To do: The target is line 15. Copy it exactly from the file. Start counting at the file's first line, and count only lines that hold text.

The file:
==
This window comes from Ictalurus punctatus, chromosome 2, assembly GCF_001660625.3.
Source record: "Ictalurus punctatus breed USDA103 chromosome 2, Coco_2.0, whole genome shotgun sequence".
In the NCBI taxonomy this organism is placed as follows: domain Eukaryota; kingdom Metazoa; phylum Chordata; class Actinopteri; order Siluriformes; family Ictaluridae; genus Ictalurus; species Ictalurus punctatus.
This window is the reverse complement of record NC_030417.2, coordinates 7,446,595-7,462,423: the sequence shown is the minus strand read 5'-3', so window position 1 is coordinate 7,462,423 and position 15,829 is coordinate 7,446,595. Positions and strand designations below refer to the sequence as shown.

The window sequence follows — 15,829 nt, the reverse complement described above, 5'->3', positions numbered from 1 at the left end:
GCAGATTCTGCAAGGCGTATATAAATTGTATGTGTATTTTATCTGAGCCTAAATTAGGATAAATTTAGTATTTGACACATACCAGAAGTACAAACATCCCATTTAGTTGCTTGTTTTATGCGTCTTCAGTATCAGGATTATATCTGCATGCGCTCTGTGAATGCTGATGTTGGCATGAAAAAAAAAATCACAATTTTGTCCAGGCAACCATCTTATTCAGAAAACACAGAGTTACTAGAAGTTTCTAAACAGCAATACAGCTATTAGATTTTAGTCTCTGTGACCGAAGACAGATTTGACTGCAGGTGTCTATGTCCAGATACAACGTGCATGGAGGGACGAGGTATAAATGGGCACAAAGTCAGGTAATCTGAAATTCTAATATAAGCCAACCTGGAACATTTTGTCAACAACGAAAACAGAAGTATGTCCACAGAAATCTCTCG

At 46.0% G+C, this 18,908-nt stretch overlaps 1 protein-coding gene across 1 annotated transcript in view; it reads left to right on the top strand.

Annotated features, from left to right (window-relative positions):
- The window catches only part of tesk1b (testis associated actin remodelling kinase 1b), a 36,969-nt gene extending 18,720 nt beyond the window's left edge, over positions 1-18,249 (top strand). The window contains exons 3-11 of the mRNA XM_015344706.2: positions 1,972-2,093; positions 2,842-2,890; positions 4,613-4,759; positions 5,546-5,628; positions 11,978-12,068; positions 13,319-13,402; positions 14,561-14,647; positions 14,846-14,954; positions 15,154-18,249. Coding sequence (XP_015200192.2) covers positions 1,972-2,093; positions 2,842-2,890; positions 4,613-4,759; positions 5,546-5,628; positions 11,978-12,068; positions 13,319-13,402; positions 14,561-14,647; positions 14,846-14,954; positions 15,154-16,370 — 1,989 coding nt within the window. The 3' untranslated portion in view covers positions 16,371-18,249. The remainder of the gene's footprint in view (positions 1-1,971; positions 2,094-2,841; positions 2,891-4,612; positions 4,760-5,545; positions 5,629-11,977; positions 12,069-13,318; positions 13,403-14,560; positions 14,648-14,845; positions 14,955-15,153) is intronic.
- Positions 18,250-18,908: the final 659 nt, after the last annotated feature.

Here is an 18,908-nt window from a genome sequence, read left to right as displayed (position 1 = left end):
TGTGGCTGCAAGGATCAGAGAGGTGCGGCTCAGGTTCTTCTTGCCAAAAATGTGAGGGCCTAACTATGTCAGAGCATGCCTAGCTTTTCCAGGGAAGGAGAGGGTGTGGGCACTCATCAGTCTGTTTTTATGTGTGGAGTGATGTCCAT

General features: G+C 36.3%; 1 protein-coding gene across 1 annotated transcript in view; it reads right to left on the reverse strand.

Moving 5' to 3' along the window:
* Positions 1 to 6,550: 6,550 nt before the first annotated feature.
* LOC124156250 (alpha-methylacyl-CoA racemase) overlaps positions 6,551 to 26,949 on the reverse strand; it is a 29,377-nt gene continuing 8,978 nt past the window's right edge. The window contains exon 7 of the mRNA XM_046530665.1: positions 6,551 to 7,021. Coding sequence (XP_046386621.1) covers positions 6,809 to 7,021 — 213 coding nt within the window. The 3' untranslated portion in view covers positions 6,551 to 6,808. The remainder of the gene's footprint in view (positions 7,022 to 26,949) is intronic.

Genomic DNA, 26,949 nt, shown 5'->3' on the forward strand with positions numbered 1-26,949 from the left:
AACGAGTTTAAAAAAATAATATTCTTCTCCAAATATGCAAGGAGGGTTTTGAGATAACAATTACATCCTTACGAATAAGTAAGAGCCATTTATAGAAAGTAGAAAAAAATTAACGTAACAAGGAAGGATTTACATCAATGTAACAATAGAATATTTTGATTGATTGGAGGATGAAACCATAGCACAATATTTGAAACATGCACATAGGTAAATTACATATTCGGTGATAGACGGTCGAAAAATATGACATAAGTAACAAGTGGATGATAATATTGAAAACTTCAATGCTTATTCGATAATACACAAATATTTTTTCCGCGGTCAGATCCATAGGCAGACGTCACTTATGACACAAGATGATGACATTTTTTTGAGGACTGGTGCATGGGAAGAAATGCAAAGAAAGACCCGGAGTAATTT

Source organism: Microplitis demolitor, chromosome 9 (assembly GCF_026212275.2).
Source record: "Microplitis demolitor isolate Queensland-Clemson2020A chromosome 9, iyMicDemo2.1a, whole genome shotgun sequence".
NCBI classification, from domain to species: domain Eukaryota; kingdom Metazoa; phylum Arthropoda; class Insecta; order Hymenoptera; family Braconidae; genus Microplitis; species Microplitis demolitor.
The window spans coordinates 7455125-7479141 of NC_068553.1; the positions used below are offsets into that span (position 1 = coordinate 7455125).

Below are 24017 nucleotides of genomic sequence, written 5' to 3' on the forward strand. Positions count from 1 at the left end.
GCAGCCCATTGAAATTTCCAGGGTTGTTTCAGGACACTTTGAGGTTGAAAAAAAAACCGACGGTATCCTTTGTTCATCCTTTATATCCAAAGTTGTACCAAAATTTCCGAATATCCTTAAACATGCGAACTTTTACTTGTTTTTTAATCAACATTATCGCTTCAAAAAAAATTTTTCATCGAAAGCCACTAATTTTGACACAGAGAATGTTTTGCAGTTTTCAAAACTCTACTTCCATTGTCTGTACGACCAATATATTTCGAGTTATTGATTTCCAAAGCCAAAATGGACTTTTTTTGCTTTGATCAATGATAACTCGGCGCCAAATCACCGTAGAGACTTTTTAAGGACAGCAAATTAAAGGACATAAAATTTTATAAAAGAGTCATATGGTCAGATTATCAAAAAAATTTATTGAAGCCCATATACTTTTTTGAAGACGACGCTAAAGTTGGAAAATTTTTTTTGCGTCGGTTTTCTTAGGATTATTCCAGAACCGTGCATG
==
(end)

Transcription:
* Positions 1 to 6,550: 6,550 nt before the first annotated feature.